First Q&A

First Q&A

moderated by Twan Huys

After Dekkers’ presentation, moderator Twan Huys Twan Huys asked him about his personal approach to leadership in more depth.

Asked which is harder to manage, a company or a family, Marijn Dekkers replied managing a family with three teenaged daughters was more difficult, and he was still learning. “I spend all day solving problems at work but I’m not supposed to solve any issues at home at all. I only get involved when it gets really tough,” he said.

Q. Is it worth it, being in charge of €multi-million company?

A. Marijn Dekkers said he gets a kick out of the challenge of seeing what he can do with his talents.

Not a definition of success

Q. Do people on your board hold you back and slow your pace?

A. Marijn Dekkers said yes, ‘but if I always run 100 metres in front of everyone else, that's not a definition of success’. Compromise and knowing where a rubber band breaks when it's stretched are important.

Q. Do you raise your voice?

A. Marijn Dekkers said he very rarely raises his voice any more

Q. Twan Huys put it to Marijn Dekkers that if you have to say ‘I'm in charge here’, then you’re not in charge; is that true?

A. Marijn Dekkers replied: “I can tell you what to do, but if you don't own that solution, it might take you a year to get to it. If you are assertive and ambitious and quick, you bring people along.”

Q. Do you make many mistakes?

A. Marijn Dekkers admitted that he does. “I'm too open, I share a lot of what I’m thinking and sometimes that gets misused, and people start talking to each other and it gets political. I should bite my tongue more.” Self-confidence based on success shouldn’t translate into feeling that you’re better than other people, he said.

Never use arrogance

Q. Is arrogance something you can use as a leader?

A. Never, said Marijn Dekkers. He advised not to indulge in self-pity, or to presume someone else will solve your problems. “You are responsible for your own happiness. Don’t blame it on something else that you don’t control. Don't be a victim.”

Q. An audience member asked how new managers could learn to be open and aware, one of the key tools in the leadership toolbox, and one used by an increasing number of companies.

Don’t miss out on rich experience

A. Marijn Dekkers said there was a lot of talk of the contrasting styles of upcoming leaders and older leaders. He said he had been driven by a desire to progress his career, changing jobs every two years. But he observed that people under 35 are not interested in that. “They are more interested in feeling relatively safe as part of community, and don't want to change that,” he said. “I can understand it, but agreeing with it? It depends where you get the richness of your experience from. It was not just a case of testing one’s own talents, but also about the ability to ‘get impulses that you would otherwise never get’. He advised the audience not to miss out on the richness of diverse experience.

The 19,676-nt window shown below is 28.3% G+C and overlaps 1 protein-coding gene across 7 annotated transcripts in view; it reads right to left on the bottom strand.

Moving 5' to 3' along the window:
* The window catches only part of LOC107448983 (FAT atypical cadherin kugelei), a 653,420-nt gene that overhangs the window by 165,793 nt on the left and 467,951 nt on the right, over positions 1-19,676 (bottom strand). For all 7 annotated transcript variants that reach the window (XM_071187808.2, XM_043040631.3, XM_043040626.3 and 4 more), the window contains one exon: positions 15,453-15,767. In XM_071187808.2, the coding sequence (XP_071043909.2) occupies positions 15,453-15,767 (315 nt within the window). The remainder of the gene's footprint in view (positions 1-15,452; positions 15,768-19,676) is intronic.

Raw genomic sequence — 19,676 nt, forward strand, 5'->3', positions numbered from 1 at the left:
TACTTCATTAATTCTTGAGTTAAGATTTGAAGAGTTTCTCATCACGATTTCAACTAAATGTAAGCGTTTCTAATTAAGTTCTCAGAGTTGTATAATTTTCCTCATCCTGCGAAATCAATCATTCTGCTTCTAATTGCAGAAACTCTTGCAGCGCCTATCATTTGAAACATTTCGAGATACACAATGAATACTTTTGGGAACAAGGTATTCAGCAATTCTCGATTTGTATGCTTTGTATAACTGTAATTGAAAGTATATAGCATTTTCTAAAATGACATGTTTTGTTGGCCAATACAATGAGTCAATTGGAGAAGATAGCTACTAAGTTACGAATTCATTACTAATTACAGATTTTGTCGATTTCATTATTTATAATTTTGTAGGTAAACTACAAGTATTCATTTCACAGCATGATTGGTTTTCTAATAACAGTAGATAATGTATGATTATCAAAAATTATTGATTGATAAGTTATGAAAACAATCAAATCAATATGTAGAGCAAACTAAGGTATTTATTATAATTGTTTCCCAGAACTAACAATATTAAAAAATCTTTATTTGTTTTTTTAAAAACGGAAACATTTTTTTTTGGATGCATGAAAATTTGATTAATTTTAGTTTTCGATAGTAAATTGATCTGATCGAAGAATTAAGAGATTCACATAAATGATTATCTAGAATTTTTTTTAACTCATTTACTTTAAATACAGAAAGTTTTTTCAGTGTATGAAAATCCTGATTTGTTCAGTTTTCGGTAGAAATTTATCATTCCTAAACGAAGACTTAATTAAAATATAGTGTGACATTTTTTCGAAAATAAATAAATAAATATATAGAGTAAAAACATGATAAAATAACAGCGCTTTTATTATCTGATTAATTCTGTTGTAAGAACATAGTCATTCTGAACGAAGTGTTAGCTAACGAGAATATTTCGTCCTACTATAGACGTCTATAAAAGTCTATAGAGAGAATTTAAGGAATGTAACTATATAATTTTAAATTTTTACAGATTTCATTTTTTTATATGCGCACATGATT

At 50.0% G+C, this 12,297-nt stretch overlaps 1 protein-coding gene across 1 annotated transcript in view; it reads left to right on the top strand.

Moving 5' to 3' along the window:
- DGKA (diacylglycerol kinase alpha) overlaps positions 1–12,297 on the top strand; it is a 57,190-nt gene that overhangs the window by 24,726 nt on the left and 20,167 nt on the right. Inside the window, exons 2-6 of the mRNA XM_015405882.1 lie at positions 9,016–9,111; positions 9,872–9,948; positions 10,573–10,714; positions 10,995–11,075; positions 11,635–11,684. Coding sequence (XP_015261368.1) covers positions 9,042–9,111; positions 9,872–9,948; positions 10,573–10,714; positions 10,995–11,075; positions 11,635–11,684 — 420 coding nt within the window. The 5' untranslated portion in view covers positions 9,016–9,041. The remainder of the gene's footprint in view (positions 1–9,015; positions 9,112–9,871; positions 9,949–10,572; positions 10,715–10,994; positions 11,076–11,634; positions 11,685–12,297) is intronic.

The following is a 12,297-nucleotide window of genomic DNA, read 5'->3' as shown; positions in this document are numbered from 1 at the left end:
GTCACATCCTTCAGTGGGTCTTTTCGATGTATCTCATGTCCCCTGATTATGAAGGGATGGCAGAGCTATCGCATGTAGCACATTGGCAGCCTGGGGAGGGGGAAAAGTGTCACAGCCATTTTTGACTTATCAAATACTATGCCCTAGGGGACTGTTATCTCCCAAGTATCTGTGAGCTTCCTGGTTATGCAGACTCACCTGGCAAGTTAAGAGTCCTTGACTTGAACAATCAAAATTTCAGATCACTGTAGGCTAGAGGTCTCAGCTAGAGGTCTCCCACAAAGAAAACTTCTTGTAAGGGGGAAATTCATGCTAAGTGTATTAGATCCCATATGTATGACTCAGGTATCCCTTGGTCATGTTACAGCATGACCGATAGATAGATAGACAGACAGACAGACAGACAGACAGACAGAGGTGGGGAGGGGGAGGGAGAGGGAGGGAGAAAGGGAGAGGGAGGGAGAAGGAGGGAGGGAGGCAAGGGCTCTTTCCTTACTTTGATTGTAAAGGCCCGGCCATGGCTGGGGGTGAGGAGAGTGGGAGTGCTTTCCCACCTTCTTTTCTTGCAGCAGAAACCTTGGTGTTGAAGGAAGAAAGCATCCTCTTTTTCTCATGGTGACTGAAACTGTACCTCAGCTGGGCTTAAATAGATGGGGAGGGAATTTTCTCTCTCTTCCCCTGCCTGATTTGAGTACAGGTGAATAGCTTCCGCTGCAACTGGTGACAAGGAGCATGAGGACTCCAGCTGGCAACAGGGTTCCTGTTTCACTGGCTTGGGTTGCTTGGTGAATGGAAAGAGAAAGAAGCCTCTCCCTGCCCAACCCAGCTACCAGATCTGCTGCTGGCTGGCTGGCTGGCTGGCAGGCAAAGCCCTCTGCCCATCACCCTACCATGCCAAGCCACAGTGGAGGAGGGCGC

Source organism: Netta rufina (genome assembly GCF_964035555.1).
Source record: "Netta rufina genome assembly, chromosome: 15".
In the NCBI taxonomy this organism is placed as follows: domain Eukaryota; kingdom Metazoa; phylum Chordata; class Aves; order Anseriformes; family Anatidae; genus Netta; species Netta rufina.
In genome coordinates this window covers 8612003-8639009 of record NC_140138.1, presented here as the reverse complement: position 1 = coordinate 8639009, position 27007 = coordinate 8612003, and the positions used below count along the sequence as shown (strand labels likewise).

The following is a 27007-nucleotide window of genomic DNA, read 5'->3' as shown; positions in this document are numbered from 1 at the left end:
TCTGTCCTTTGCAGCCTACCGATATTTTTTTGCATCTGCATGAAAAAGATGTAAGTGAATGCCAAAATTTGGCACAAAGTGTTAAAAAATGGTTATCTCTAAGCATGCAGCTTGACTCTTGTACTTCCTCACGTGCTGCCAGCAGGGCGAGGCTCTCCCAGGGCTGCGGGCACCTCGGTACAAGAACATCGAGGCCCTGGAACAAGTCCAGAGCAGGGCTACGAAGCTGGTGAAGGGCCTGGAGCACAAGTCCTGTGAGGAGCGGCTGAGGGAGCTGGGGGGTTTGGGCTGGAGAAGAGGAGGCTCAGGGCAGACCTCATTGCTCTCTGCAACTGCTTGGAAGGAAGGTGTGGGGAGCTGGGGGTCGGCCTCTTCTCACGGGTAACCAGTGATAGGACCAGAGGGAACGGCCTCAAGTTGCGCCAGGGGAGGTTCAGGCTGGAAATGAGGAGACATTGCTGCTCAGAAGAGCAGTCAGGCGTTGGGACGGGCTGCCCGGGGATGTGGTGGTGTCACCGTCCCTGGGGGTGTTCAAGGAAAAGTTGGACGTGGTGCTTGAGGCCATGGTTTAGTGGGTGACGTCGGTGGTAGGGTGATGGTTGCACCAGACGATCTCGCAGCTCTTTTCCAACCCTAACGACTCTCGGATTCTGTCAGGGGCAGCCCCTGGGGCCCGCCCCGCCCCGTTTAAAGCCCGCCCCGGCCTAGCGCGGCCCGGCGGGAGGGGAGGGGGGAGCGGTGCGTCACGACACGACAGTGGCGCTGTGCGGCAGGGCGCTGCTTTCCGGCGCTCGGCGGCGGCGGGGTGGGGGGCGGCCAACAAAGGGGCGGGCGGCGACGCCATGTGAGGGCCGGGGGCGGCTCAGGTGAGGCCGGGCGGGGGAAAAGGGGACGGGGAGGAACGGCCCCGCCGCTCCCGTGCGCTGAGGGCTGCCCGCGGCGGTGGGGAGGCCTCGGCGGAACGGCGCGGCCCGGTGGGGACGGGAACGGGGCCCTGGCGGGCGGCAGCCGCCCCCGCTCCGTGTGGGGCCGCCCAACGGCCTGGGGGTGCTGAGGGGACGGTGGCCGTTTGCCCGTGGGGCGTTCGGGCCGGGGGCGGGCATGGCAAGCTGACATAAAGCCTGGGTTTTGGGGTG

Stakeholders on board

Q. A question from the audience referred to the crisis at VW and the German model that has a company board of directors chosen by employees and the community. She suggested unions should be represented in the boardroom.

A. Marijn Dekkers said he knew nothing about VW, but that there was a tremendous advantage to be had in business by getting all stakeholders on board ‘even though it takes longer’ because it means that more sustainable strategies can be implemented. But it costs an enormous amount of time and money. For a company under pressure or in trouble (like VW now), the speed of decision-making would be a problem. It was a mistake to think that employees would not pay for management mistakes. “Of course they will pay!” he said.

Too big to fail?

Q. Twan Huys asked if it was possible that a world brand like VW could go bankrupt after a crisis like this.

A. Marijn Dekkers said with 600,000 employees, VW was too big to fail and the German government would not let that happen.

Q. Twan Huys asked about the performance of former VW CEO Martin Winterkorn, Marijn A. Dekkers said he did not wish to comment about VW, but as a CEO it was important to know the difference between overly aggressive ambition and achievable ambition when setting company goals. Referring to his teenaged daughter, he said it was unwise to ‘over challenge’. He can only put the goal – such as a Grade Point Average of 7 – in front of his daughter if he can be sure she can make it on her own without cheating. “You have to be capable of checking on that, and it wasn’t happening at VW,” he said.

Q. Twan Huys said Dekkers’ comment about listening to the organisation, conveying a listening capability, and making people talk up rather than you talking down was ‘fundamental’. “Do you accept people who criticise you?” he asked.

A. Marijn Dekkers responded that people should not be afraid to say what's on their mind.